Nils E. Stolpe/FishNet USA
© 2021 Nils E. Stolpe
September 17, 2021
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While I might have missed some of it, I haven’t seen much discussion of “who’s on first” vis-à-vis offshore windfarm development. Considering this, and considering that their development and the development of other controversial (at least to “historical” users of our nearshore and offshore waters) has the potential to severely impact, or perhaps destroy, destroy the domestic commercial fishing industry starting in the mid-Atlantic/New England, I thought it might be instructive to examine some of the corporations who are interested in/committed to this INDUSTRIALIZATION (yup, for emphasis that’s with a capital “I” followed by 16 more capital letters, all in bold type) of the ocean areas waters that have fed so many of our citizens and provided onshore and offshore employment for fishing communities since pre-revolutionary times.
There are hundreds of individuals, corporations and organizations figuratively drooling to get into the wind business-and the windfall profits that, one way (bottom line) or another (governments subsidies), look to be a part of it. But in the table below I’ve only listed a small handful of the corporations that have shown a current interest in our particular hunk of ocean; southern New England and the mid-Atlantic. To provide some context I’ve also listed some other corporations that you might be familiar with. I selected this last group to demonstrate the kind of corporate interest looking at your ocean and where these corporations fit among the world’s corporations.
FYI, the linked website includes the most value-determined by their market-of the 5,273 most valuable companies.
(Note that I am not an economist, or anything approaching being an economist. I found the website Largest Companies by Market Cap via a Google search, it provided the information I needed to illustrate this article and I used the information it contained. I can’t vouch for its accuracy but it does illustrate the relative scale of the level of potential influence of the involved business entities. The URL of the site is https://companiesmarketcap.com/.)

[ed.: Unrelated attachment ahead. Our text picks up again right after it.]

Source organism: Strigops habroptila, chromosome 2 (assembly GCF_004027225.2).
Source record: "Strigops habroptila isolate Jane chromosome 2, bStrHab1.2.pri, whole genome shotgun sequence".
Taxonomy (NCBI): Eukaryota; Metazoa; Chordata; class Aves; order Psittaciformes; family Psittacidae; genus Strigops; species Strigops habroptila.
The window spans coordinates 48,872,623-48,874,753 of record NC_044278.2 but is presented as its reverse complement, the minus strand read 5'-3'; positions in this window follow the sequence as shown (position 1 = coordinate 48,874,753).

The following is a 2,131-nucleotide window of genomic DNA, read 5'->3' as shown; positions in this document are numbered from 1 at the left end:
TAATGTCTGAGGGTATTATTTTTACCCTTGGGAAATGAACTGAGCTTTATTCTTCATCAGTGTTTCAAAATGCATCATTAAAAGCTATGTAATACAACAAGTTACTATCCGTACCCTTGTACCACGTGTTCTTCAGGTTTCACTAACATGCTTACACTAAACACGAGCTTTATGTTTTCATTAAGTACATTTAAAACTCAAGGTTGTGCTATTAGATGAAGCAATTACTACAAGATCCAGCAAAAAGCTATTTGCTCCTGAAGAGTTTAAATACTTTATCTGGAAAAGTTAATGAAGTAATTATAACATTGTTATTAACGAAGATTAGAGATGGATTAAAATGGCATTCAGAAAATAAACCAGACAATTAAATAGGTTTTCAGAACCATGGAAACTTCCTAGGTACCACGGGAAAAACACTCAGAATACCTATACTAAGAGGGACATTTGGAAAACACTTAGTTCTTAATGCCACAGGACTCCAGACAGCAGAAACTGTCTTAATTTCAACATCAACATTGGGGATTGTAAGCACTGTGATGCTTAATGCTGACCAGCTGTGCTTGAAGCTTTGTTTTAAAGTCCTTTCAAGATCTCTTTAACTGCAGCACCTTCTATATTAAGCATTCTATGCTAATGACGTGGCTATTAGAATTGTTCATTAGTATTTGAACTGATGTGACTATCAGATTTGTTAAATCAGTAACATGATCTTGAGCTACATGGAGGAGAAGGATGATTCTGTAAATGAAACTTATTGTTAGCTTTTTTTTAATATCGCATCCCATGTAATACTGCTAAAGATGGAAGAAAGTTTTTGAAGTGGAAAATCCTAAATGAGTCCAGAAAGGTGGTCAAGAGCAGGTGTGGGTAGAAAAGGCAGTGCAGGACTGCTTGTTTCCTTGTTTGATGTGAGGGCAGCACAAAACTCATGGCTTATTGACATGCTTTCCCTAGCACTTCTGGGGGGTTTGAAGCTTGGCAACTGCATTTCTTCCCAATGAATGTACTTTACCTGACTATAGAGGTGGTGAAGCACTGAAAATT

United Parcel Service
The Boeing Company
Archer Daniels Midland
From the website: The market capitalization sometimes referred as Marketcap, is the value of a publicly listed company. In most cases it can be easily calculated by multiplying the share price with the amount of outstanding shares.
There are obviously some huge, massively influential actors in the wind energy drama, highlighted in red, that is unfolding right off our coasts, and in the middle of offshore fishing grounds that have been utilized by our fishermen since colonial times and inshore waters that were used by Native Americans for many prior generations.
(Note that I have included Microsoft because of their ongoing interest in submerged data centers-https://news.microsoft.com/innovation-stories/project-natick-underwater-datacenter/.)
For a bit more context, the total commercial seafood landings in New Jersey in 2020 (the last year for which data was available) were valued at $185.5 million dollars. The total for New England and the mid Atlantic states was $1.7 billion dollars.
In 2020 Siemens AG revenue was $67.4 billion dollars, Oersted was $8.5 billion, GE was $5.23 billion, Microsoft was $44.2 billion and Equinor was $45.8 billion.
From a slightly different perspective, following is a list of some of the entities-either foundations or environmental non-governmental organizations (ENGOs)-that have cost the worlds, and more importantly the United States, commercial fishing dependent businesses and commercial fishermen untold billions of dollars over the last two to three decades, have carried out a particularly effective campaign demonizing commercial fishermen in the public’s and the media’s eye, and have generally tied up commercial fishing interests in state and federal courts.
Value of Assets (in millions of dollars)
The Packard Foundation
The Pew Trusts
Natural Resources Defense Council
Obviously they are not in the same league as the mega-corporations that are intent on capitalizing on ocean real estate are in their ability to influence the public and/or the pols, in their ability to commit resources to a particular cause (e.g. wind power, server farms, telecommunications, hydrogen/oxygen production, etc.), and in their ability to design, implement and coordinate long term strategies.
We are at a turning point as far as customary ocean use doctrine is concerned. The political influence of the commercial fishing industry, thanks to the commitment of perhaps several hundreds of millions of dollars (but I doubt billions) by anti-fishing activist organizations, has dwindled from the early Magnuson days. At the same time a large proportion of the populace has been convinced that one of the most effective and almost immediately implementable solutions to the global warming problem lies in offshore wind. And that seabed mining is going to be the 21st Century equivalent of the 19th century gold rushes-there were a bunch of them.
The questions that all of us should be asking deal with how commercial fishing can best fit in with seemingly inevitable competition for access to ocean resources, but this time with much more formidable competitors.